The family of French film producer Sophie Toscan du Plantier have spoken about how her killing has changed their experience of Christmas as they prepare to mark the 24th anniversary of her killing in west Cork.
Ms Toscan du Plantier's brother, Bertrand Bouniol, told The Irish Times Christmas was always a difficult time for him and his elderly parents, Georges and Marguerite, and Ms Toscan du Plantier's son, Pierre Louis Baudey-Vignaud, since the killing.
"Christmas is always a period of contrast for us – I will never forget Christmas 1996 when I travelled with my parents and my aunt, Marie Madeline Opalka, to Cork after we learned that Sophie had been murdered in West Cork.
“People around us in Cork were happy celebrating Christmas and we were ravaged by Sophie’s death and that memory remains with me to this day so Christmas is always difficult for us.
“I remember too coming back to Paris on the day after Christmas Day and going to my in-laws and having to explain to my three children why I had not been able to be with them on Christmas morning”
Mr Bouniol said he and his family and his parents, Georges and Marguerite, will be joined by Ms Toscan du Plantier’s son, Pierre Louis, and his wife, Aurelia, and their two children, Sophie (8) and Louis (7), in Paris for Christmas Day.
But west Cork and what happened to his sister at her holiday home in Toormore where she was found murdered on the morning of December 23rd, 1996, will never be far from their thoughts throughout the Christmas period
“We will take care of my parents, who are now quite elderly, and we will have a very simple Christmas with them and Pierre Louis and his wife and children here in Paris,” he said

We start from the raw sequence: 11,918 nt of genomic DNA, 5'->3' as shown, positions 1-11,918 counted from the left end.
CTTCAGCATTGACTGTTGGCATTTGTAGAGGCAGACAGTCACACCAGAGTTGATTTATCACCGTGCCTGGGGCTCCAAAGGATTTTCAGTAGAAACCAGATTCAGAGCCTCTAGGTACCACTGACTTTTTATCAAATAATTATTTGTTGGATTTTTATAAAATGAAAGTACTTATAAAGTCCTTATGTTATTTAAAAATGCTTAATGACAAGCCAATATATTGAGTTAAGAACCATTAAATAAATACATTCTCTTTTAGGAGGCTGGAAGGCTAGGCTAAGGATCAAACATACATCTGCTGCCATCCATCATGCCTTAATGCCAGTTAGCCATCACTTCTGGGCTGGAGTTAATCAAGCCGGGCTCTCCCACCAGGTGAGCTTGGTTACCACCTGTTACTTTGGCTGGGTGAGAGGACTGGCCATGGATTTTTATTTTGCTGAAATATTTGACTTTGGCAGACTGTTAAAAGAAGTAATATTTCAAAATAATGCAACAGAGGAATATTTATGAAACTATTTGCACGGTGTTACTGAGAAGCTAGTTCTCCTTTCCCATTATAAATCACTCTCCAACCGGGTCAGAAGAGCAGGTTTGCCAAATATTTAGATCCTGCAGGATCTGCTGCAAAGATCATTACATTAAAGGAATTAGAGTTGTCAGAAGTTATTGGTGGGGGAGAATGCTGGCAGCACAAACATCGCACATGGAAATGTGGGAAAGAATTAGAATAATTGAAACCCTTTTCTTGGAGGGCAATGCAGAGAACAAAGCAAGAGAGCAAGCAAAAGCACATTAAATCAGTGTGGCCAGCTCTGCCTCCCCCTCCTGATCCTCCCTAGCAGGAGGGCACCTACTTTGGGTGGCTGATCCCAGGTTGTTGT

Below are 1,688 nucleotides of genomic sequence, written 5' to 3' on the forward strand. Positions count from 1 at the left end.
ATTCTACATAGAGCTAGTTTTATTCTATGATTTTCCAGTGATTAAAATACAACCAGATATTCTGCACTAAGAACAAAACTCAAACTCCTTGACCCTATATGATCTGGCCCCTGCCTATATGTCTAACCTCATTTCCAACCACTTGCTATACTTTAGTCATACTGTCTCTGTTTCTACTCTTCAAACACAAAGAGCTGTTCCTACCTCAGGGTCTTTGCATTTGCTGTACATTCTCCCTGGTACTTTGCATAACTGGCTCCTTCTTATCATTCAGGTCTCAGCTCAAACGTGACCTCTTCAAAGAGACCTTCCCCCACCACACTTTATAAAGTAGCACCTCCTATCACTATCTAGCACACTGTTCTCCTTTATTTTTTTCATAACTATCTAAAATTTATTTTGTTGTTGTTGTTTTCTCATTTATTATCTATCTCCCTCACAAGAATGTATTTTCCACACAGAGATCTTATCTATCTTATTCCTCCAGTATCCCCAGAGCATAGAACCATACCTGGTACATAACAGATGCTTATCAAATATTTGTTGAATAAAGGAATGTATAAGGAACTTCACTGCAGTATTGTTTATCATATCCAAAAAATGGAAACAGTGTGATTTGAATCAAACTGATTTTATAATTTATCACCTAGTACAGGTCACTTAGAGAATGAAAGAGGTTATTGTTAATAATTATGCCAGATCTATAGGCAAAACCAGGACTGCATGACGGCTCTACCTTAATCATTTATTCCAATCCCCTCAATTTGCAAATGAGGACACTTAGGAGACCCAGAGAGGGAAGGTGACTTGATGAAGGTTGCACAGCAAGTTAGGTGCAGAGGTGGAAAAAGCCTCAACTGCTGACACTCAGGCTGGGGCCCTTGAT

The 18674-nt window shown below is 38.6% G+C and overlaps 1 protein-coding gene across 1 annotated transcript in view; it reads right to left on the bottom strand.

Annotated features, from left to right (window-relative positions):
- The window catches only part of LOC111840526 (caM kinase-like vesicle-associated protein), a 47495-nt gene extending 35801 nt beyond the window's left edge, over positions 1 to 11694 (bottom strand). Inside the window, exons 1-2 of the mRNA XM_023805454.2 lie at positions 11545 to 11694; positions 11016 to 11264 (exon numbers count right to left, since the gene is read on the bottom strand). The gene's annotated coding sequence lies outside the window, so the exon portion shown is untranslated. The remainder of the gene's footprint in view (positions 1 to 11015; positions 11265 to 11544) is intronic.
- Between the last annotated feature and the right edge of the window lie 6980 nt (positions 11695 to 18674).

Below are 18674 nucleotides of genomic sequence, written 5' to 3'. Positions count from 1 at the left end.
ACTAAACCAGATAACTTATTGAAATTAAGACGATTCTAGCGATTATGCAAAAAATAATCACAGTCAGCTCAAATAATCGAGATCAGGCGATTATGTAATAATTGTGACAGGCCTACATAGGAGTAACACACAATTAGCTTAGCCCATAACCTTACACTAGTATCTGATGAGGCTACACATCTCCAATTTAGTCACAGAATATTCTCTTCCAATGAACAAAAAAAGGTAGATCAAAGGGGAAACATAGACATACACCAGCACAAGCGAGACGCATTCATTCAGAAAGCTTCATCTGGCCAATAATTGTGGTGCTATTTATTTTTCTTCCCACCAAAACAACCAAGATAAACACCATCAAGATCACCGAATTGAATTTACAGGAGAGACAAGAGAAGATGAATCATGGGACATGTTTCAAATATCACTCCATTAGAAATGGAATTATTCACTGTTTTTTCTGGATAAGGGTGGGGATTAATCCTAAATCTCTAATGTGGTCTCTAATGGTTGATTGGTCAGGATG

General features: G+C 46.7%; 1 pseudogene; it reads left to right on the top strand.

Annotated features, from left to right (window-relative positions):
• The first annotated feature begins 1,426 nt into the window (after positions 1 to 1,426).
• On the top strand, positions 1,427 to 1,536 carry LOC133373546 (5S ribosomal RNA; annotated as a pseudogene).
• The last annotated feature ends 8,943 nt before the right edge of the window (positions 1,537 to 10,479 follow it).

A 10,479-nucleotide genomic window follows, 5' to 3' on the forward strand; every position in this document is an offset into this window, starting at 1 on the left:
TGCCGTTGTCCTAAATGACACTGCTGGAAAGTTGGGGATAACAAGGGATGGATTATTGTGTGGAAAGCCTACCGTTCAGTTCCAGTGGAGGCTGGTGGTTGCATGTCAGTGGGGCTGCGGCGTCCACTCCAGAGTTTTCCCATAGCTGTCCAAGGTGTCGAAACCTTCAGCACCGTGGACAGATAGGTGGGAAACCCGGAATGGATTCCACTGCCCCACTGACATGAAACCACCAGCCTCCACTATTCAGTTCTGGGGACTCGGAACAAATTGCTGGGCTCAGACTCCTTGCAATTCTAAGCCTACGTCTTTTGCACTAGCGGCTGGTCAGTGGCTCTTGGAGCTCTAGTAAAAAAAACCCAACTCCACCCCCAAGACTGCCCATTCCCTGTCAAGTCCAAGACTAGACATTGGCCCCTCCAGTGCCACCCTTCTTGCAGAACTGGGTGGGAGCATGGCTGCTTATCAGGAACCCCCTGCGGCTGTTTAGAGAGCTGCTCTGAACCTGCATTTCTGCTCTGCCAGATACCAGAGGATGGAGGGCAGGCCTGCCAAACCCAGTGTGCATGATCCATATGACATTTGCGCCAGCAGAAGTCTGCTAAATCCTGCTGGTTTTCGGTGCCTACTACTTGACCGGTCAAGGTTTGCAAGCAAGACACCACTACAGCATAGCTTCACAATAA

“It will be a simple family event for us all, but our thoughts will be in Toormore in west Cork as we think about Sophie and all the happiness that she never lived to enjoy because of what her killer did.”
Mr Bouniol said the family were pleased in 2019 when English journalist Ian Bailey (63) was convicted of his sister's murder in his absence by the Cour d'Assises in Paris and sentenced to 25 years in jail for the crime.
But this year, Mr Bouniol's hope of getting justice for his sister turned to disappointment when the High Court in Dublin refused to extradite Mr Bailey to France to serve the sentence imposed on him by Judge Frederique Aline.
“Last year was important year for us because of the trial in Paris and the verdict of the court but this year was not so good and we don’t know how 2021 will evolve but we will still be fighting.”
Meanwhile, one of the senior officers involved in the investigation of Ms Toscan du Plantier's murder has begun legal proceedings against Mr Bailey over comments he made on The Neil Prendeville Show on Cork's Red FM.
Retired Chief Supt Dermot Dwyer was one of leading investigators in the case, and he confirmed to The Irish Times he has issued legal proceedings against Mr Bailey over the interview, but he declined to comment further.
Mr Bailey also declined to comment on the matter when contacted by The Irish Times but it’s understood that Mr Dwyer’s letter sent by solicitors, PJ O’Driscoll & Sons seeks a retraction, apology and damages from Mr Bailey.
In the radio interview, which was broadcast on October 28th last, just weeks after the High Court ruled against extraditing Mr Bailey to France, Mr Bailey was highly critical of the Garda investigation that identified him as a suspect.
And in the course of expressing his views about how gardaí came to identify him as a suspect, he made reference to Mr Dwyer who was a detective superintendent at the time and centrally involved in the investigation.
Mr Bailey was twice arrested by gardaí for questioning about Ms Toscan du Plantier, but he was released without charge on each occasion, and the DPP later ruled the evidence against him did not merit a prosecution.
Mr Bailey has repeatedly denied that he killed Ms Toscan du Plantier, while he also repeatedly denied that he ever admitted killing her to a number of witnesses who testified to that effect at various court cases.